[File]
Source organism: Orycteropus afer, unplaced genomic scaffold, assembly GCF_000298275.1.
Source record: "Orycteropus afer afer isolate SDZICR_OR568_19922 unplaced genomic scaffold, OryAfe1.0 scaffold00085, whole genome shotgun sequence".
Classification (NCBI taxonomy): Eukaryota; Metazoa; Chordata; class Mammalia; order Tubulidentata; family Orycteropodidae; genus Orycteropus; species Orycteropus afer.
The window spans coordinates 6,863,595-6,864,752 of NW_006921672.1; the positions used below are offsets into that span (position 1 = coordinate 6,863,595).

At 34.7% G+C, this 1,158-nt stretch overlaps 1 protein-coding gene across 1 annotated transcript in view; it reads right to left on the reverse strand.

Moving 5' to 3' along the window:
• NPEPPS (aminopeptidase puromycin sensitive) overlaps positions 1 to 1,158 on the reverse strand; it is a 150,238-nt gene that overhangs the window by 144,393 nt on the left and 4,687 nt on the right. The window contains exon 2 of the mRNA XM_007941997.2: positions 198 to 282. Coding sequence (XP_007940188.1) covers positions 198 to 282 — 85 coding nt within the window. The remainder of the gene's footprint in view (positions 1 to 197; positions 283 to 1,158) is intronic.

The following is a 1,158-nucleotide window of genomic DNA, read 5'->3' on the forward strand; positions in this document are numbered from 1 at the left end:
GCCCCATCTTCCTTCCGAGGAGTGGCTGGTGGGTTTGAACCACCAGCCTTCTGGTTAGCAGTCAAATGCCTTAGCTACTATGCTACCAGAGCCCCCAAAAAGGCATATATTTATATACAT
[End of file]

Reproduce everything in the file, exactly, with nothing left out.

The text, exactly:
Source organism: Orycteropus afer, unplaced genomic scaffold, assembly GCF_000298275.1.
Source record: "Orycteropus afer afer isolate SDZICR_OR568_19922 unplaced genomic scaffold, OryAfe1.0 scaffold00085, whole genome shotgun sequence".
Classification (NCBI taxonomy): Eukaryota; Metazoa; Chordata; class Mammalia; order Tubulidentata; family Orycteropodidae; genus Orycteropus; species Orycteropus afer.
The window spans coordinates 6,863,595-6,864,752 of NW_006921672.1; the positions used below are offsets into that span (position 1 = coordinate 6,863,595).

At 34.7% G+C, this 1,158-nt stretch overlaps 1 protein-coding gene across 1 annotated transcript in view; it reads right to left on the reverse strand.

Moving 5' to 3' along the window:
• NPEPPS (aminopeptidase puromycin sensitive) overlaps positions 1 to 1,158 on the reverse strand; it is a 150,238-nt gene that overhangs the window by 144,393 nt on the left and 4,687 nt on the right. The window contains exon 2 of the mRNA XM_007941997.2: positions 198 to 282. Coding sequence (XP_007940188.1) covers positions 198 to 282 — 85 coding nt within the window. The remainder of the gene's footprint in view (positions 1 to 197; positions 283 to 1,158) is intronic.

The following is a 1,158-nucleotide window of genomic DNA, read 5'->3' on the forward strand; positions in this document are numbered from 1 at the left end:
GCCCCATCTTCCTTCCGAGGAGTGGCTGGTGGGTTTGAACCACCAGCCTTCTGGTTAGCAGTCAAATGCCTTAGCTACTATGCTACCAGAGCCCCCAAAAAGGCATATATTTATATACAT